Unions lost the soda tax fight. Do they want still more layoffs?
Friday, December 01, 2017
by Editorial Board
On Dec. 1, the unpopular Cook County soda tax expired. Consumers and retailers are still raising toasts, but not with Champagne. With Pepsi. And Diet Coke. And sweetened tea and ...
Who isn’t toasting repeal of the sweetened beverage tax? Leaders of the American Federation of State, County and Municipal Employees who represent thousands of unionized county workers. They lobbied hard to keep the unpopular tax in place — not because they supported public safety programs or were concerned about public health, but because they wanted to guarantee nice pay raises in the next union contract. To them, the soda tax represented $200 million in leverage at the bargaining table.
“If the tax is repealed, it will make the bargaining climate for Cook County employees even tougher,” AFSCME warned its members in June as the union prepared for contract talks and as the soda tax, scheduled to take effect July 1, grew more unpopular. When a July 28 court ruling finally allowed the county to collect the tax, AFSCME’s executive director sent a note to members applauding the “good news.” She also criticized County Board President Toni Preckwinkle for not immediately rescinding pink slips that had gone out when the court had temporarily suspended implementation of the tax. “Whether or not you are scheduled for layoff, be prepared to join in this fight. Your job could be the next one on this administration’s chopping block,” Roberta Lynch wrote to her members.
How’d AFSCME’s call to preserve the soda tax work out for its members?
Not well. The post-soda-tax-repeal budget that County Board members recently approved for the fiscal year that started Friday includes more than 320 layoffs and the loss of roughly 1,000 vacant positions.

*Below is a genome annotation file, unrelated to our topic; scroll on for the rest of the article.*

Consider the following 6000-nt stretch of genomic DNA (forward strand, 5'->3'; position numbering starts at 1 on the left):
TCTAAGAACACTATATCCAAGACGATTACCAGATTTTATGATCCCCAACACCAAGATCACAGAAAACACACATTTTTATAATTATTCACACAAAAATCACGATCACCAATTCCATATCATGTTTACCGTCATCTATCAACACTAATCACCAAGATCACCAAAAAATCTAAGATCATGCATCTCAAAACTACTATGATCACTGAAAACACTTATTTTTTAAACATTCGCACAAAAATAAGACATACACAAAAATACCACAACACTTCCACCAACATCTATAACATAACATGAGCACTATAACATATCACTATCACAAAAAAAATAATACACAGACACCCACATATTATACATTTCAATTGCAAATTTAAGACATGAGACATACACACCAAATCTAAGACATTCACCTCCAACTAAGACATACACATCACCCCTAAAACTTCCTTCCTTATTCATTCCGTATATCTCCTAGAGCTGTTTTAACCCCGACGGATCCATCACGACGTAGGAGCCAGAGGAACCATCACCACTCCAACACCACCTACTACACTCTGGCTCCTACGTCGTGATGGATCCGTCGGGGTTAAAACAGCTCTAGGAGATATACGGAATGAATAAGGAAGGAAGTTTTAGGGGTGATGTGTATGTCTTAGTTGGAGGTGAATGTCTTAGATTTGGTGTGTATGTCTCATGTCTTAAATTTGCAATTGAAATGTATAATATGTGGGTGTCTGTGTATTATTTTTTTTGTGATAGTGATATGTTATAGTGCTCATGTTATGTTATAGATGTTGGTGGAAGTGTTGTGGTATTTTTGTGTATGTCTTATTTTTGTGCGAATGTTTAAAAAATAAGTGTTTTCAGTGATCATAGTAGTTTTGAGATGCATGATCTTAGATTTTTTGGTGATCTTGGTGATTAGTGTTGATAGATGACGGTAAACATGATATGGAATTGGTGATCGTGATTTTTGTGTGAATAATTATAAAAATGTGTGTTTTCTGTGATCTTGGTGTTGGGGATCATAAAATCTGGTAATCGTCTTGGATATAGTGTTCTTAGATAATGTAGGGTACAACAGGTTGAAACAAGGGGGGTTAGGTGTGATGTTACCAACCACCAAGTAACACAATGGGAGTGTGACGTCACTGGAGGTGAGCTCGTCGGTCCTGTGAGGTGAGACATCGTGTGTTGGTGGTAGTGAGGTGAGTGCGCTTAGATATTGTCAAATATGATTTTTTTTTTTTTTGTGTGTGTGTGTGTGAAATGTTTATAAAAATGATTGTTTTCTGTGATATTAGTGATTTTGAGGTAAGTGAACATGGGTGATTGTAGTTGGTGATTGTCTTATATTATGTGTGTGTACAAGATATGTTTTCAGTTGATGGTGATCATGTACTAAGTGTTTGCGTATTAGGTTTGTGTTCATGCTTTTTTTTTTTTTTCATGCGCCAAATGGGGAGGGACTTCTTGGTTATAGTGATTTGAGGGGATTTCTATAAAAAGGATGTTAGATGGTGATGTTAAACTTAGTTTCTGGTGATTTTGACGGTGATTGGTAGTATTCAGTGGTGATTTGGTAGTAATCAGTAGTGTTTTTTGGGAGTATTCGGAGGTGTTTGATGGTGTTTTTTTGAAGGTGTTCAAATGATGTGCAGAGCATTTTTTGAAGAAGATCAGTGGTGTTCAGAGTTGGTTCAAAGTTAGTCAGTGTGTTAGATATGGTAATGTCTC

Why so? In large part because of costly labor contracts already in place and the union’s inflexibility in helping county officials deal with their budget hole. Another influential union, Service Employees International Union, lobbied against furlough days, even though that path might have preserved jobs.
The unions were on the wrong side of this one. So was Preckwinkle, who argued for months to keep the tax in place, even at the expense of her own credibility. She invited at least two primary challengers in next year’s election by defiantly defending the soda tax. Even deeply pro-union County Board members eventually voted for the job cuts, painful as it was. No one cheers pink slips. But there was no other way to close the budget gap.
Will the fiscal discipline stick? That is, will County Board members reject overly generous union contracts that further strain resources? Because a government whose revenues are static can’t afford to dole out even more of the sweet pay raises for which it’s notorious. And because in terms of cuts, the lowest-hanging fruit has been plucked. The public’s tolerance for being nickeled-and-dimed is gone. And patience among County Board members for all the tone-deaf union demands is wearing thin.
Yes, Cook County adopted a 2018 budget — threats, scars and all. But that tussle will be nothing compared with what lies ahead — and not just if revenues remain soft and the board has to make more cuts to survive 2018. Chief Judge Timothy Evans’ lawsuit to block layoffs in his realm reflects the scramble for scarce resources that increasingly may consume county government. In less than a year, budget talks for 2019 begin. If union leaders can no longer bully elected officials into tax hikes — and after the soda tax episode, they probably can’t — then the only path forward will be more spending reductions and more consolidation.
Don’t look now, but perhaps the soda tax controversy stirred more than consumer rebellion. Maybe it finally will bring about meaningful, structural, necessary downsizing of a government designed for the 19th century. Taxpayers can hope.
And if hoping doesn’t work, taxpayers can do what they did when Cook County levied the soda tax. They can revolt. Did we mention that all 17 County Board seats are up for election in 2018?
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